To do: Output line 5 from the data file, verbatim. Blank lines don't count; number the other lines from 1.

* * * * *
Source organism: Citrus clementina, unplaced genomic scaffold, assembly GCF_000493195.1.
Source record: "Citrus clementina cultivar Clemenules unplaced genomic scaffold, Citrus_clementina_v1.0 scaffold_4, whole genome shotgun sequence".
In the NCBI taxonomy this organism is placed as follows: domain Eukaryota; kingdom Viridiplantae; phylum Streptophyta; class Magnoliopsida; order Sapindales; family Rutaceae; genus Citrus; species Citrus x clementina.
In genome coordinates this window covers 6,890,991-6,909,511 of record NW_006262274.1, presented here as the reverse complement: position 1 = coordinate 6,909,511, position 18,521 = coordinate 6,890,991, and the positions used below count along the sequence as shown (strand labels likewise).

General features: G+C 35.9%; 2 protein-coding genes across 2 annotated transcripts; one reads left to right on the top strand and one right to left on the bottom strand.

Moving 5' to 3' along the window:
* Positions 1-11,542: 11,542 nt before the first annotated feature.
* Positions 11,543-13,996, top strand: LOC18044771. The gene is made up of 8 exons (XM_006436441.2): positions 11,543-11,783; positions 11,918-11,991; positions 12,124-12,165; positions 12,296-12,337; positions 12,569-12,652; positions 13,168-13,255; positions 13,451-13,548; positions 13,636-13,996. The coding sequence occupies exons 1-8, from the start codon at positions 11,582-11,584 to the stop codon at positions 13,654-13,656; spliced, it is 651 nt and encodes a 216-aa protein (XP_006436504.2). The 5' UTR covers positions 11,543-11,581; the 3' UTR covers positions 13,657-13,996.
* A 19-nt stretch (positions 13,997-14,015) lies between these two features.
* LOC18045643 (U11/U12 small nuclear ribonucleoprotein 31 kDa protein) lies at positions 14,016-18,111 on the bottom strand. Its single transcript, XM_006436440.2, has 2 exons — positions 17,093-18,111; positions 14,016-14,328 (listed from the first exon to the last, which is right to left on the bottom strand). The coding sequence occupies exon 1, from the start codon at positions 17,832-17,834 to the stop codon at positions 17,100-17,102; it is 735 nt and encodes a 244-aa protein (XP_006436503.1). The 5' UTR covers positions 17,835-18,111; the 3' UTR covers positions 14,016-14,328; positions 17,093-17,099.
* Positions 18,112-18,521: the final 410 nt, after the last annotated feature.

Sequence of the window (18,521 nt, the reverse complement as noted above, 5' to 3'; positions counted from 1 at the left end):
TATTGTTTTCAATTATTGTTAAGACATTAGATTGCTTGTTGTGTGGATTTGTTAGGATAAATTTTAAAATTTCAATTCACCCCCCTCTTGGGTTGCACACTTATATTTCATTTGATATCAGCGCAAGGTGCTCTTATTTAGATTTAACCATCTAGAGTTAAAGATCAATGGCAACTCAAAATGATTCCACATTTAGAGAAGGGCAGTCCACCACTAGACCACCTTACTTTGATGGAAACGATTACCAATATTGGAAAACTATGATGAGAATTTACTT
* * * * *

General features: G+C 35.9%; 2 protein-coding genes across 2 annotated transcripts; one reads left to right on the top strand and one right to left on the bottom strand.